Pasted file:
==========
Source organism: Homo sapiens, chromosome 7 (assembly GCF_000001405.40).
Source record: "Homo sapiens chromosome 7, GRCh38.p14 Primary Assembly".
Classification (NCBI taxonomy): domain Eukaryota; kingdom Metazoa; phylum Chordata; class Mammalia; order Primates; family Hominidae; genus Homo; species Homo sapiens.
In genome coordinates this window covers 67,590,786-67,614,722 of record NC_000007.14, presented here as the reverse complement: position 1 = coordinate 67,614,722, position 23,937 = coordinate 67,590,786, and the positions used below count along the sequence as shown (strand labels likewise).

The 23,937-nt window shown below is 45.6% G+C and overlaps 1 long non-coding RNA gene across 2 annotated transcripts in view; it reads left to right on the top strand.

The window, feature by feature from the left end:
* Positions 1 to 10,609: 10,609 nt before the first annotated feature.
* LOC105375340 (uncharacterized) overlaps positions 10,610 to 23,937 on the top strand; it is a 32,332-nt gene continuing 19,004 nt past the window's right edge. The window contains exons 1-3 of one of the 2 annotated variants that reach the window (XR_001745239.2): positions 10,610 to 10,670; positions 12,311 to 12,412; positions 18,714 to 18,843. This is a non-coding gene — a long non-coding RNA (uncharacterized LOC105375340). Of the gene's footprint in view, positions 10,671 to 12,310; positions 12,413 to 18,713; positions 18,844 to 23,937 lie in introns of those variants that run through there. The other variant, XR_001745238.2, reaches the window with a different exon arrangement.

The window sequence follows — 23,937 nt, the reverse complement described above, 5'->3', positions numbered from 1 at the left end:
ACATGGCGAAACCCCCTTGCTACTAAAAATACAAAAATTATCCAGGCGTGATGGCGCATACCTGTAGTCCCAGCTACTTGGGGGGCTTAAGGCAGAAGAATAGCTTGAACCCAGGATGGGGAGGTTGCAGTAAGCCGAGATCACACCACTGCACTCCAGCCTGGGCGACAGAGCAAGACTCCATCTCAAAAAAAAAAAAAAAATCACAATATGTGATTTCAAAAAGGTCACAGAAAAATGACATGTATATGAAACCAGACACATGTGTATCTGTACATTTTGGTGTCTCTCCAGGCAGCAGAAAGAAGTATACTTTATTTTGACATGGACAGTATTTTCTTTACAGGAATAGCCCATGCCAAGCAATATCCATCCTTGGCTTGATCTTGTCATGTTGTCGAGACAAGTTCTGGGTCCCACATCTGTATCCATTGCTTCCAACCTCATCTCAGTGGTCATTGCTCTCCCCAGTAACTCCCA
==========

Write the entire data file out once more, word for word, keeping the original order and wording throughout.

Source organism: Homo sapiens, chromosome 7 (assembly GCF_000001405.40).
Source record: "Homo sapiens chromosome 7, GRCh38.p14 Primary Assembly".
Classification (NCBI taxonomy): domain Eukaryota; kingdom Metazoa; phylum Chordata; class Mammalia; order Primates; family Hominidae; genus Homo; species Homo sapiens.
In genome coordinates this window covers 67,590,786-67,614,722 of record NC_000007.14, presented here as the reverse complement: position 1 = coordinate 67,614,722, position 23,937 = coordinate 67,590,786, and the positions used below count along the sequence as shown (strand labels likewise).

The 23,937-nt window shown below is 45.6% G+C and overlaps 1 long non-coding RNA gene across 2 annotated transcripts in view; it reads left to right on the top strand.

The window, feature by feature from the left end:
* Positions 1 to 10,609: 10,609 nt before the first annotated feature.
* LOC105375340 (uncharacterized) overlaps positions 10,610 to 23,937 on the top strand; it is a 32,332-nt gene continuing 19,004 nt past the window's right edge. The window contains exons 1-3 of one of the 2 annotated variants that reach the window (XR_001745239.2): positions 10,610 to 10,670; positions 12,311 to 12,412; positions 18,714 to 18,843. This is a non-coding gene — a long non-coding RNA (uncharacterized LOC105375340). Of the gene's footprint in view, positions 10,671 to 12,310; positions 12,413 to 18,713; positions 18,844 to 23,937 lie in introns of those variants that run through there. The other variant, XR_001745238.2, reaches the window with a different exon arrangement.

The window sequence follows — 23,937 nt, the reverse complement described above, 5'->3', positions numbered from 1 at the left end:
ACATGGCGAAACCCCCTTGCTACTAAAAATACAAAAATTATCCAGGCGTGATGGCGCATACCTGTAGTCCCAGCTACTTGGGGGGCTTAAGGCAGAAGAATAGCTTGAACCCAGGATGGGGAGGTTGCAGTAAGCCGAGATCACACCACTGCACTCCAGCCTGGGCGACAGAGCAAGACTCCATCTCAAAAAAAAAAAAAAAATCACAATATGTGATTTCAAAAAGGTCACAGAAAAATGACATGTATATGAAACCAGACACATGTGTATCTGTACATTTTGGTGTCTCTCCAGGCAGCAGAAAGAAGTATACTTTATTTTGACATGGACAGTATTTTCTTTACAGGAATAGCCCATGCCAAGCAATATCCATCCTTGGCTTGATCTTGTCATGTTGTCGAGACAAGTTCTGGGTCCCACATCTGTATCCATTGCTTCCAACCTCATCTCAGTGGTCATTGCTCTCCCCAGTAACTCCCA